The only thing I was a little worried about was whether they’d get the big 10-inch to me in one piece. There was a hole in the OTA’s box when it showed up Saturday just before 4 p.m., but the inner carton had not been penetrated and all was well. With Dorothy’s help, I got the two boxes (one obviously containing the mount) into the Sunroom, the usual site of my equipment assembly.

How difficult was the procedure? Not difficult at all if you’ve assembled Ikea furniture or similar. I did make one mistake with the front board of the rocker box and had to back up a little at the very end, flipping that board around so the handle mounted there was secure, but, mostly, the way to proceed was clear once I downloaded the scope’s manual. Yep, there isn’t one in the box, you need to download and print a .pdf. There’s also an assembly video which is really all you need to ensure success.

Actually, there’s not a lot to do nor a lot to go wrong when assembling the mount. Rocker box sides and front go together with long screws in pre-drilled holes. Three feet go on the ground board. Rocker box and ground board go together with a pivot bolt.

There is one thing about the mount you may or may not like, which I hinted at above. The Synta Dobs still rely on the traditional Teflon and Formica for the azimuth bearings of the scopes. The GSOs, on the other hand, use large lazy Susan bearings. How much you will like this arrangement depends on you. I’ve always preferred super easy azimuth motion, but some folks will not like it. This is both a point in favor of and against the GSOs depending on your perspective, as all their Dobsonians use this bearing system for azimuth.  

Time to get to the good stuff, the big OTA and its accessories. I assembled the tube with the side bearings at their mid positions (zero on the provided scale) as a starting point. You must remove tube from rocker to adjust the bearing positions, but that isn't a big deal.  I then horsed OTA into rocker. Make no mistake, yes, this is just a 10, but a 10-inch solid tube (steel tube) Dobsonian is no lightweight. Make sure you want to handle one or back off to an 8-incher.

Minor complaint? Like my old friend Pat, I've come to believe after all these years that white is the best color for a telescope tube. Thermally cooperative. Doesn't show fingerprints easily. Looks clean and elegant. Nevertheless, all cats, and even Newtonians, are, like the Z10, black in the dark, so I guess black is OK too.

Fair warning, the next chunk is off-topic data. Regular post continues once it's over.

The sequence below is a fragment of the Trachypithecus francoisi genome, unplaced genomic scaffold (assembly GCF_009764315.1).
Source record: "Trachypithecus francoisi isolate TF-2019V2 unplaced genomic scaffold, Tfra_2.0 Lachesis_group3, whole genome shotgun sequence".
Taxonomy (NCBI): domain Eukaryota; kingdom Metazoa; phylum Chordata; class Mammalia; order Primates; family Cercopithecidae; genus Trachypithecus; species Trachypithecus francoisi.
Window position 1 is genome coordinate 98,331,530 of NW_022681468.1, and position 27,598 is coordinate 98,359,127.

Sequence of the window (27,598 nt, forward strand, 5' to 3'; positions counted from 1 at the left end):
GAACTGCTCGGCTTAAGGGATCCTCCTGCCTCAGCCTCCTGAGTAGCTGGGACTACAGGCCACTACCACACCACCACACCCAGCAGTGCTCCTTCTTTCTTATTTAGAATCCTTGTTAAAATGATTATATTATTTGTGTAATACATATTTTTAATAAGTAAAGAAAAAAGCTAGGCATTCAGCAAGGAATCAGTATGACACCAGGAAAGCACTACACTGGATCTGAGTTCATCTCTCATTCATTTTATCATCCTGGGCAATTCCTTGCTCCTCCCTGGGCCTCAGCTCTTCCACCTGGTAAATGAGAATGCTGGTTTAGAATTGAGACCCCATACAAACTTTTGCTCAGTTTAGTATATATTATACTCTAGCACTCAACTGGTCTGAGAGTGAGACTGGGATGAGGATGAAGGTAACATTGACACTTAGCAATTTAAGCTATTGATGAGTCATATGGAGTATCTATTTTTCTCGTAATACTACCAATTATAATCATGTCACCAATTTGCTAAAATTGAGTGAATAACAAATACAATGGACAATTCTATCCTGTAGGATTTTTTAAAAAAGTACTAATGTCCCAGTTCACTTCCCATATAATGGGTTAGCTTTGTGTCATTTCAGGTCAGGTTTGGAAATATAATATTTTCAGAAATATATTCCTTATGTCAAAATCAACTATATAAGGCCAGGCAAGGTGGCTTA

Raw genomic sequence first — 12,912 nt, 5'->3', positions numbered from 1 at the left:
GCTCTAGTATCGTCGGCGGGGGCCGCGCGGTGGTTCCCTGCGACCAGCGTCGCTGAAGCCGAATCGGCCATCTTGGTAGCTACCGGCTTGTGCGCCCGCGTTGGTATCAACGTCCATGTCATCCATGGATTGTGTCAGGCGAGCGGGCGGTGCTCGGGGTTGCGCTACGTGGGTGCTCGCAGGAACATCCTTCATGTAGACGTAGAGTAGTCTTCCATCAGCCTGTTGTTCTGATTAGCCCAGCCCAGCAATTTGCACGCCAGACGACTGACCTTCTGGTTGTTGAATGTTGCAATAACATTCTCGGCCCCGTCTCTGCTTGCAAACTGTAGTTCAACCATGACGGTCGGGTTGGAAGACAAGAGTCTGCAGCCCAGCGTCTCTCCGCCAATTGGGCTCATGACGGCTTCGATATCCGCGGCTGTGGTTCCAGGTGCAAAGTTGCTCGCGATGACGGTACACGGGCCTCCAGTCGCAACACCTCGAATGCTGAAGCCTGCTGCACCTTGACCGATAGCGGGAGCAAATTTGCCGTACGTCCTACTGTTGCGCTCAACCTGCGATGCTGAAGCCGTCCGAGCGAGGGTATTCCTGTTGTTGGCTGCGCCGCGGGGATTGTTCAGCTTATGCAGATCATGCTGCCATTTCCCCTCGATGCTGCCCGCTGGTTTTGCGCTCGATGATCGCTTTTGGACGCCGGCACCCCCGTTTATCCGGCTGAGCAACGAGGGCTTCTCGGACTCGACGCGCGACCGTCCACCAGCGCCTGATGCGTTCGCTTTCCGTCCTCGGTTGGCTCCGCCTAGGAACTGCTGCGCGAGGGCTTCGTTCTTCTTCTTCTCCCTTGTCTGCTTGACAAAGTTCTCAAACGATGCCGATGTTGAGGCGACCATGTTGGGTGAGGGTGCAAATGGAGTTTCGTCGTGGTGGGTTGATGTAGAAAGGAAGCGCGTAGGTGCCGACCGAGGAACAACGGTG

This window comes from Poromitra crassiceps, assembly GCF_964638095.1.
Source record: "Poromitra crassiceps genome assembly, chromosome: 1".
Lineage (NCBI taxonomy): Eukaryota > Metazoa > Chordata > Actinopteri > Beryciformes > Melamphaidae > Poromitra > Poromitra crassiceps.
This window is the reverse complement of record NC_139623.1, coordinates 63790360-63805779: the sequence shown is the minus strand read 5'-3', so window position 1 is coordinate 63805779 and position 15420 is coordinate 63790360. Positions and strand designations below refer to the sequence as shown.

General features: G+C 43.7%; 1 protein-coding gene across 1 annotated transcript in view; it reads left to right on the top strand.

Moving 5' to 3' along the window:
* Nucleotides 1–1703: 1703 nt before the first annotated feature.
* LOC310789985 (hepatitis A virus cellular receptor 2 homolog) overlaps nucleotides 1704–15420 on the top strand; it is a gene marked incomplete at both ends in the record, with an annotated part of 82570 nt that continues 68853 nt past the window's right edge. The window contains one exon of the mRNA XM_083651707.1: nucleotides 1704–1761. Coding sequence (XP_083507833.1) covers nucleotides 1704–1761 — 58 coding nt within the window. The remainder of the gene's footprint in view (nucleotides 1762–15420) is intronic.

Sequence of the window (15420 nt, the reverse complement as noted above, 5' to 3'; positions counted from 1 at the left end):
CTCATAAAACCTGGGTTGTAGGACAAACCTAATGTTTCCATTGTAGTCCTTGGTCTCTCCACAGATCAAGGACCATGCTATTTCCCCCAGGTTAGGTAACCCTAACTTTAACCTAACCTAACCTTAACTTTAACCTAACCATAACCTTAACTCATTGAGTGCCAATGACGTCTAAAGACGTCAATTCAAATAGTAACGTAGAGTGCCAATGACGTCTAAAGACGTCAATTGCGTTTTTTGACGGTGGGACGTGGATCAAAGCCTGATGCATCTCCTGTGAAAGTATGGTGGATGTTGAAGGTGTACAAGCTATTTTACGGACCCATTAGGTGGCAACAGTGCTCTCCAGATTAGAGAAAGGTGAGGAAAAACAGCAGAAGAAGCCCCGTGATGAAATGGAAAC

Naturally I needed to collimate, to align the optics of this f/5 telescope so it could perform its best. I had heard tales about the accuracy or lack thereof of the included laser, so decided to leave that for later, and used my good old Chershire/Sight tube to dial the scope in.

The secondary (adjusted with Phillips head screws, unlike the Synta scopes, which use Allen head screws) needed minor tweaking, which was also all the primary required. The bolts for the primary are serviceable and consist of three knob headed and spring loaded adjustment bolts and three knob-headed locking bolts. Naturally, as with the old push-pull cells, the lock bolts have to be tightened sequentially and by the same amounts or you change the collimation set by the adjustment bolts. I ruled the collimation of the scope very easy. Surprisingly so.

Bob’s Knobs are available for both secondary and primary and I may take advantage of that option depending on how the telescope holds collimation. Stronger springs are another option that Scopestuff and other sell, but I thought the springs worked OK. The primary is center-dotted with a small paper reinforcer, and its position looked OK to me, contrary to what some buyers have reported in the past. I didn't remove the primary cell to check the mirror restraining clips to make sure they are not too tight—another problem some buyers have reported—but the star test didn't reveal signs of that, so they are apparently OK.

Once my Z was together and collimated, Dorothy and I spent a little while admiring her. Again, the big deal was how much a little money gets you these days. I had quite a pile of STUFF—eyepieces, mirror cooling fan battery holder, laser collimator, Moon filter—on the table next to the Z10. However, the only true test of a Dob is under the stars, naturally. Amazingly it appeared I’d get first light on this first night. The storms that have been plaguing us had abated. Sometimes I do get lucky.

And lucky I was on this night. The new telescope mostly cooperated. I always expect a commissioning period, a time of getting the kinks out of a new instrument. Usually, my first experience with a new scope is more frustrating than exhilarating. There didn't seem to be too many kinks to get out of the Z10, however. For the most part, it just worked.

There wasn't that much eye candy on display thanks to a large and gibbous Moon, but Jupiter was a spectacle, with the Great Red Spot sharp and clear. Luna was also beautiful as she always is. I scanned around a little for some DSOs, but the mosquitoes were terribly fierce after the rain and the lack of a zero power finder meant I didn't turn up much. Still, I've had more aggravating first lights for far more expensive telescopes.